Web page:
Ask for help about class variable scope (Re: Why doesn't a dictionary work in classes?)

eryk sun eryksun at
Thu Dec 27 01:31:43 EST 2018

On 12/26/18, jfong at <jfong at> wrote:
> I saw the code below at stackoverflow. I have a little idea about the scope
> of a class, and list comprehension and generator expressions, but still
> can't figure out why Z4 works and Z5 not. Can someone explain it? (in a
> not-too-complicated way:-)
> class Foo():
>     XS = [15, 15, 15, 15]
>     Z4 = sum(val for val in XS)
>     try:
>         Z5 = sum(XS[i] for i in range(len(XS)))
>     except NameError:
>         Z5 = None
> print(Foo.Z4, Foo.Z5)
>>>> 60 None

Maybe rewriting it with approximately equivalent inline code and
generator functions will clarify the difference:

    class Foo:
        def genexpr1(iterable):
            for val in iterable:
                yield val

        def genexpr2(iterable):
            for i in iterable:
                yield XS[i]

        XS = [15, 15, 15, 15]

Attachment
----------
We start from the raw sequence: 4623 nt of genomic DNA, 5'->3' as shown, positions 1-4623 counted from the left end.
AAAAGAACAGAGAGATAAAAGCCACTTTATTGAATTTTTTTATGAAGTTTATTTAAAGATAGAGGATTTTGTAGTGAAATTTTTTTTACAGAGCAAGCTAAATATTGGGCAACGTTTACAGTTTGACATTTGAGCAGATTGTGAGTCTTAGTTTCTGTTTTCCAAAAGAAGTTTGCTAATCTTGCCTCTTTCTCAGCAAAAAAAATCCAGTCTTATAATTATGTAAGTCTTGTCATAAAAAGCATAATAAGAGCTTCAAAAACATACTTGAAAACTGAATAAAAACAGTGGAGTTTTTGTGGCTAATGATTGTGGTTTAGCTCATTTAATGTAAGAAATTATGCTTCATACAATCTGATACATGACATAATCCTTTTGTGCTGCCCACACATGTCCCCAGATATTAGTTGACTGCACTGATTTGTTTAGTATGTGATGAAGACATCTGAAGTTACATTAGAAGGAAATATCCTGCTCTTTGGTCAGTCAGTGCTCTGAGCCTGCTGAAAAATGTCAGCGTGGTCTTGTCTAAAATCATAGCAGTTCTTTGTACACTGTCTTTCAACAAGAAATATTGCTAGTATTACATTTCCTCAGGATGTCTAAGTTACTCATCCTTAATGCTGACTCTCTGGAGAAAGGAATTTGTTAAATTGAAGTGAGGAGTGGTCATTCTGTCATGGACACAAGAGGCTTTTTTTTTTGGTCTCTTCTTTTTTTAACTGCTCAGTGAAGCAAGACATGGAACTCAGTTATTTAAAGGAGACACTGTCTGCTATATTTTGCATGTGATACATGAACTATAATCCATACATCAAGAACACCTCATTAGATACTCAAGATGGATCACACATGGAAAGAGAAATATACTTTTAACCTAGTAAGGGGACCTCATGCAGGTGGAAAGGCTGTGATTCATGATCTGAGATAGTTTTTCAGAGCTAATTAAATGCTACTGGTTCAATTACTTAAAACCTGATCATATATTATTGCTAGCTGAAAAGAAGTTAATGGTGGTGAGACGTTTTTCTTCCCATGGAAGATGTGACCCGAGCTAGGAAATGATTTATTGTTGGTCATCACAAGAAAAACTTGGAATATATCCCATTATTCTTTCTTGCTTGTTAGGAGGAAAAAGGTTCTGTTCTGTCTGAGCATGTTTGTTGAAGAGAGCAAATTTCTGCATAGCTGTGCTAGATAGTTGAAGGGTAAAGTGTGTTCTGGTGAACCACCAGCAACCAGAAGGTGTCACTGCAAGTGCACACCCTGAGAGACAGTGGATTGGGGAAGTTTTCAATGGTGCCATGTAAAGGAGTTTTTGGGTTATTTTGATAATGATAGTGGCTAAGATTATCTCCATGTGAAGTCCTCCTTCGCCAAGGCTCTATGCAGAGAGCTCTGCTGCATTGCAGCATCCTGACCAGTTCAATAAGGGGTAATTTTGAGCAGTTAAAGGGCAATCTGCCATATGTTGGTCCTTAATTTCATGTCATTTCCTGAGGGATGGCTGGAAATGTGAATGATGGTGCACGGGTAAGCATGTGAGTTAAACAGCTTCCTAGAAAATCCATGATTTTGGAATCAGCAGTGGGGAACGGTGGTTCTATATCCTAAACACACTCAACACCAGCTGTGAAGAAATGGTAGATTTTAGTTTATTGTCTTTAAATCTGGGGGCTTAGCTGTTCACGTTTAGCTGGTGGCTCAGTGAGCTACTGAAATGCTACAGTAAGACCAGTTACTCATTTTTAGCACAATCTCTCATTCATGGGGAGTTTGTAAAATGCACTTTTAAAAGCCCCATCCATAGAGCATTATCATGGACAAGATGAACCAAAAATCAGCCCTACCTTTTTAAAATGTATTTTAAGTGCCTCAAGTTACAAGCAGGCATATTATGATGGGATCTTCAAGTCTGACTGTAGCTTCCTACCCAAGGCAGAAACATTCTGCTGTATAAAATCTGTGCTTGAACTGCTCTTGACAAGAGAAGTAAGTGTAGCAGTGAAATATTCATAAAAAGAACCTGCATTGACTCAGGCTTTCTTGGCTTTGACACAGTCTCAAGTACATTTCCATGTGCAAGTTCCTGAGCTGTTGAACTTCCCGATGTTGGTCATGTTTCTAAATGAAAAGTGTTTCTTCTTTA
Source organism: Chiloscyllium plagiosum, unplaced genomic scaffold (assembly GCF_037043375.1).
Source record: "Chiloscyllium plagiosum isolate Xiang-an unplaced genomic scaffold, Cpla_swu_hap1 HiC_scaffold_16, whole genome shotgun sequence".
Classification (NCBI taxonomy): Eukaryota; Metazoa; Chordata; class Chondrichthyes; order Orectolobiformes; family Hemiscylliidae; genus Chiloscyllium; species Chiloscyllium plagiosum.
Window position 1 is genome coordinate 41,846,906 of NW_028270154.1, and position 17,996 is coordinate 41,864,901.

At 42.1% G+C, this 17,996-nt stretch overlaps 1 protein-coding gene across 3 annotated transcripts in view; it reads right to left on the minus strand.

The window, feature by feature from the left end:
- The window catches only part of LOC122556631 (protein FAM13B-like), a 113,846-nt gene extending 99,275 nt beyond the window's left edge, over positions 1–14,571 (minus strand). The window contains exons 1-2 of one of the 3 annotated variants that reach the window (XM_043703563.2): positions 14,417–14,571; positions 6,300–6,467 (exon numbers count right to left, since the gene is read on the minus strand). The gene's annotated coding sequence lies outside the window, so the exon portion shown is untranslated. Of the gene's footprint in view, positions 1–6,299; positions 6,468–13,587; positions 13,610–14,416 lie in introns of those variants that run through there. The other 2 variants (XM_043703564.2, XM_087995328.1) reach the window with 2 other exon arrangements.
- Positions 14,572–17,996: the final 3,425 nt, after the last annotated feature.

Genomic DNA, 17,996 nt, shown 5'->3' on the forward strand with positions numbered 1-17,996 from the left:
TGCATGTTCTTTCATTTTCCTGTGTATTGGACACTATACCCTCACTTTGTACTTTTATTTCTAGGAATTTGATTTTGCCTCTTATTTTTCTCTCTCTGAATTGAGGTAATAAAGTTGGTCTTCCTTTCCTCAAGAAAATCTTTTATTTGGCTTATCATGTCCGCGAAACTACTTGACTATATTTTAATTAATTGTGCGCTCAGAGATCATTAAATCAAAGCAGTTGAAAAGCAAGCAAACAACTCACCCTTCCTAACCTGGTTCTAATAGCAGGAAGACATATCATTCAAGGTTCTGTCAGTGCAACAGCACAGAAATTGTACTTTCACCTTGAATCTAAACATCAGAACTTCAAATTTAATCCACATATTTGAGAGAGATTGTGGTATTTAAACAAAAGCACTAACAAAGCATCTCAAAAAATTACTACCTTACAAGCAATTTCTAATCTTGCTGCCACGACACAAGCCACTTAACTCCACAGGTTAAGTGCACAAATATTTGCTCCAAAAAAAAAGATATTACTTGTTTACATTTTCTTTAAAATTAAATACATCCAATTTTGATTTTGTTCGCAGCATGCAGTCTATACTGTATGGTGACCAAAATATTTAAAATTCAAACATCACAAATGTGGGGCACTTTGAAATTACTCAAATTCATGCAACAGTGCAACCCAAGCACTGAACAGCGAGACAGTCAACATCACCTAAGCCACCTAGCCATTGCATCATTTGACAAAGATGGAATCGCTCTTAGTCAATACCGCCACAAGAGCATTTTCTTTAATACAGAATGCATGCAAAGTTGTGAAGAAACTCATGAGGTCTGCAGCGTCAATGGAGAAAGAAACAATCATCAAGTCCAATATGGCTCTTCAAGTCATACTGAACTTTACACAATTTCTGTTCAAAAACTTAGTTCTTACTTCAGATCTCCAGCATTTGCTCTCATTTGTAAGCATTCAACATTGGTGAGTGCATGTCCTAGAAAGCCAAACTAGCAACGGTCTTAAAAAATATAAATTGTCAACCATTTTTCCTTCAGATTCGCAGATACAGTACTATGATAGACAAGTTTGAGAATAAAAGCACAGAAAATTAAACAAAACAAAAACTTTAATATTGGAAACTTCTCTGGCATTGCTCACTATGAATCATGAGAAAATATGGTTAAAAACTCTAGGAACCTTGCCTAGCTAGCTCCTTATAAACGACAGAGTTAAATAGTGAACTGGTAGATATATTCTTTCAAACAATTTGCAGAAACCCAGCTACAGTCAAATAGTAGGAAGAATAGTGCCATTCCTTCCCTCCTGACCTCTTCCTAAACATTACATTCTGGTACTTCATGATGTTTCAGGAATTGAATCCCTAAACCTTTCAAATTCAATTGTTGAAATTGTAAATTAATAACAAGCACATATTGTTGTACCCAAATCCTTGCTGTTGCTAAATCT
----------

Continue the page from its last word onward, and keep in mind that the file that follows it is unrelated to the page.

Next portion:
Z4 = sum(genexpr1(XS))
            Z5 = sum(genexpr2(range(len(XS))))
        except NameError:
            Z5 = None

        del genexpr1, genexpr2

    >>> print(Foo.Z4, Foo.Z5)
    60 None

In both cases, an iterable is passed to the generator function. This
argument is evaluated in the calling scope (e.g. range(len(XS))). A
generator expression has a similar implementation, except it also
evaluates the iterator for the iterable to ensure an exception is
raised immediately in the defining scope if it's not iterable. For

    >>> (x for x in 1)
    Traceback (most recent call last):
      File "<stdin>", line 1, in <module>
    TypeError: 'int' object is not iterable

genexpr1 is working with local variables only, but genexpr2 has a
non-local reference to variable XS, which we call late binding. In
this case, when the generator code executes the first pass of the loop
(whenever that is), it looks for XS in the global (module) scope and
builtins scope. It's not there, so a NameError is raised.

With late-binding, the variable can get deleted or modified in the
source scope while the generator gets evaluated. For example:

    >>> x = 'spam'
    >>> g = (x[i] for i in range(len(x)))
    >>> next(g)
    >>> del x
    >>> next(g)
    Traceback (most recent call last):
      File "<stdin>", line 1, in <module>
      File "<stdin>", line 1, in <genexpr>
    NameError: name 'x' is not defined

    >>> x = 'spam'
    >>> g = (x[i] for i in range(len(x)))
    >>> next(g)
    >>> x = 'eggs'
    >>> list(g)
    ['g', 'g', 's']

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